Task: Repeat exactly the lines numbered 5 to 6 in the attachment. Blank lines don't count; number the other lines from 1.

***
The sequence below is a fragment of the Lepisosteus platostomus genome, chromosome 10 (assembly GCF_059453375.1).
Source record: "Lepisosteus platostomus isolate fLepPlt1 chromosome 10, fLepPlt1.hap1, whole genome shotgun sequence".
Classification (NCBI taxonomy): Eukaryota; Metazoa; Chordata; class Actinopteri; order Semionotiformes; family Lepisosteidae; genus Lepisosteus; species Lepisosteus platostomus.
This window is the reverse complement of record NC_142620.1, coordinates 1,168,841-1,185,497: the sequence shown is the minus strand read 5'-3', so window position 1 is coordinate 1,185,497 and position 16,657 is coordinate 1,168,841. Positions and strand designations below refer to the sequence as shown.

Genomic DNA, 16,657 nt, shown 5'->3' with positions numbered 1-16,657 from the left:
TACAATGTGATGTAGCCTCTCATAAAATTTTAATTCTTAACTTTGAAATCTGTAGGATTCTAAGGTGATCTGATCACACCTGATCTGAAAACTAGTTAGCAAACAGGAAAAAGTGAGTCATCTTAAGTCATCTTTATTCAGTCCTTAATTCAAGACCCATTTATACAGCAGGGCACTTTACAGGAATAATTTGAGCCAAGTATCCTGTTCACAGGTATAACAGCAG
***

Genomic DNA, 16,657 nt, shown 5'->3' with positions numbered 1-16,657 from the left:
TACAATGTGATGTAGCCTCTCATAAAATTTTAATTCTTAACTTTGAAATCTGTAGGATTCTAAGGTGATCTGATCACACCTGATCTGAAAACTAGTTAGCAAACAGGAAAAAGTGAGTCATCTTAAGTCATCTTTATTCAGTCCTTAATTCAAGACCCATTTATACAGCAGGGCACTTTACAGGAATAATTTGAGCCAAGTATCCTGTTCACAGGTATAACAGCAG